Are you the mutant savior? Find out at the Reformed Church of Robotron, by regional bishops Adam Mayer and David Huerta. It’s totally not the Church of Robotron from Oregon. They are heretics who have gone astray and we are the true church. You think otherwise, blasphemer? Beat our high scores to prove it!

The NYC Resistor Interactive Show is taking place on…

May 30th, 2015
8:00 PM ET – Late

…at…

NYC Resistor (between Bergen and Dean)
87 3rd Ave. Floor 4 (use this OSM link if you’re Richard Stallman)
Brooklyn, NY 11217

Python Mode in Processing

I finally got around to using Python mode for Processing 2.x. I have used pyprocessing for 1.x in the past but the current version is supported by the official IDE. While I am not very good in either, I am more comfortable with Python over Java, Processing’s default language.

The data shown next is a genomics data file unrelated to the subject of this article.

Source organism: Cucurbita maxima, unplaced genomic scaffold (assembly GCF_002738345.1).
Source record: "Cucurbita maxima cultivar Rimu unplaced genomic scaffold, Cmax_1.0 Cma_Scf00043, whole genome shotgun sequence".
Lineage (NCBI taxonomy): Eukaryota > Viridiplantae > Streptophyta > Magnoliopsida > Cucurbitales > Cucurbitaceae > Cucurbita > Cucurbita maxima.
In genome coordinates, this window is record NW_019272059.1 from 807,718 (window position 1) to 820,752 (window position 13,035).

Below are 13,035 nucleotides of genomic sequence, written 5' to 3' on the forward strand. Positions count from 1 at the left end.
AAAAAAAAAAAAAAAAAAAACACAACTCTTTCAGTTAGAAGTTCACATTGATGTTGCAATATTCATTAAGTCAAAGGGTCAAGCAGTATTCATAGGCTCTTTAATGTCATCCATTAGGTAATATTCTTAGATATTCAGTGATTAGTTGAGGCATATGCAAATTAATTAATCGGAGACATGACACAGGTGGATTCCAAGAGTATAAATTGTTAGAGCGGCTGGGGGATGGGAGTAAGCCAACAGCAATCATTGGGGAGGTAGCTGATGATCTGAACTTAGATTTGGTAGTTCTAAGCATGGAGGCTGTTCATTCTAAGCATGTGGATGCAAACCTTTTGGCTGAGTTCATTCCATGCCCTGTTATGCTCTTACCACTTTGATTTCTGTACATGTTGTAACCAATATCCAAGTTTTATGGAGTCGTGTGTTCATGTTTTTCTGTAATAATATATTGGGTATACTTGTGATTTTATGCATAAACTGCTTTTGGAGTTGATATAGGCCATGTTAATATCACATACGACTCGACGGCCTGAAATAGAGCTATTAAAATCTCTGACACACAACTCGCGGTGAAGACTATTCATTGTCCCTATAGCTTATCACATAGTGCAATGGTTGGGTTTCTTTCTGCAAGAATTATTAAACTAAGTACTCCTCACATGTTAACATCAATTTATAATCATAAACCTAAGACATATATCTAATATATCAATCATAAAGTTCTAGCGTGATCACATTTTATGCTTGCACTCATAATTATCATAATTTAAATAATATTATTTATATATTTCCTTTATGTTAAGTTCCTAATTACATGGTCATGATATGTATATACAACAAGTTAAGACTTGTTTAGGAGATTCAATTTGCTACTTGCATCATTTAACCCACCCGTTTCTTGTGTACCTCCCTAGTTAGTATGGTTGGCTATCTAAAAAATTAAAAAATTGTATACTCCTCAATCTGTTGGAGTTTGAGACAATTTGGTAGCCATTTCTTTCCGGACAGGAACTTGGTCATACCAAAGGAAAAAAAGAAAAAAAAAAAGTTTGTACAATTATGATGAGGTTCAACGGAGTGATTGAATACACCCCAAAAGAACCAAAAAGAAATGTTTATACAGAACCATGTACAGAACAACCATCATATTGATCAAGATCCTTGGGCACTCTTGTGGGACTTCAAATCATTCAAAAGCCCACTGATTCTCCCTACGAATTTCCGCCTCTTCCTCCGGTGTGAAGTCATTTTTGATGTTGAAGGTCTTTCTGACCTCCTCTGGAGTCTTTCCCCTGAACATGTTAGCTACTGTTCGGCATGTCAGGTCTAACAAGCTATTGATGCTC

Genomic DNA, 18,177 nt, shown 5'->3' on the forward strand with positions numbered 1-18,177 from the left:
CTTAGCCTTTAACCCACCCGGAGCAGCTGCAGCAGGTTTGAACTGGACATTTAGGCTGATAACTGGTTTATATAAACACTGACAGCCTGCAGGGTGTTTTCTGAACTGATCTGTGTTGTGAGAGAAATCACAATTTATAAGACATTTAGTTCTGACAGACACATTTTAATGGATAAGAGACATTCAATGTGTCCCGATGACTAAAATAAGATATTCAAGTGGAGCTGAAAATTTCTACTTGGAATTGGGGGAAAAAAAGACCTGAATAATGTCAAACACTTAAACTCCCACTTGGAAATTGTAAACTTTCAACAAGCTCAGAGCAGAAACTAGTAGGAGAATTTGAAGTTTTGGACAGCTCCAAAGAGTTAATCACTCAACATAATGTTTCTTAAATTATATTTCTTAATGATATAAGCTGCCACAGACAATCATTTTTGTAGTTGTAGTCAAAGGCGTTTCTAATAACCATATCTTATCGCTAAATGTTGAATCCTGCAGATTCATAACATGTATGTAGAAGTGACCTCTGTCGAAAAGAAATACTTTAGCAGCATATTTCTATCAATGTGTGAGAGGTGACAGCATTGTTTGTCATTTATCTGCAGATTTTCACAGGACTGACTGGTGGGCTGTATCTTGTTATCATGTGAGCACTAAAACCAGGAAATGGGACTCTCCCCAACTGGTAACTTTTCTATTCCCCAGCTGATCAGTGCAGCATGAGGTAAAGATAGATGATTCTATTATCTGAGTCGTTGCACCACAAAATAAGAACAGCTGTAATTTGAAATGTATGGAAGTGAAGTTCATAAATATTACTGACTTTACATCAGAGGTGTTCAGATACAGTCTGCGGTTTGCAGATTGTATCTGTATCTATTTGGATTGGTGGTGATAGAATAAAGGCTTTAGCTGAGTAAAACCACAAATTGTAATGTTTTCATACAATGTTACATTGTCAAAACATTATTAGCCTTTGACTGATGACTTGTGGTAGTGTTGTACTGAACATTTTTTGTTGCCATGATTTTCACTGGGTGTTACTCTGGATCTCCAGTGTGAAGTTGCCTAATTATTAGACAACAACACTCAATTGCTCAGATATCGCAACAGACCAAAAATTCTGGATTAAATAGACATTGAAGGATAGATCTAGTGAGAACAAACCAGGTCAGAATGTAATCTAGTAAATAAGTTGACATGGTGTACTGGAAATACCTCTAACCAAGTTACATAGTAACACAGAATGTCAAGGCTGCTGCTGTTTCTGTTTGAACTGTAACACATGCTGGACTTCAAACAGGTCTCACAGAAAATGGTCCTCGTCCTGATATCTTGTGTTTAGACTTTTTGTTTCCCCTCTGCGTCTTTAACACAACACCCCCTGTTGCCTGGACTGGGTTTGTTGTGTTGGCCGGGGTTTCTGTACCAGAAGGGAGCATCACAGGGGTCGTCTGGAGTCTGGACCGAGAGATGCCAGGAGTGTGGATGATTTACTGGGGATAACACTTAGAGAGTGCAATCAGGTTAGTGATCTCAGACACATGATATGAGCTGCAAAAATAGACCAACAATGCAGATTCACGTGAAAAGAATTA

I create a few simple “sketches” to get used to the format. After comparison of a few animations in both languages, Python mode was noticeably slower – around 2-3 FPS versus > 15. I worked around this issue by saving each frame as an image and combining them with GIMP to make a .GIF animation. Here are a few sketch outputs – both static and dynamic.

 

Python Mode in Processing

 

 

Python Mode in Processing

Calling all post-internet, pre-singularity interactivity artists!

Photo by Trammel Hudson.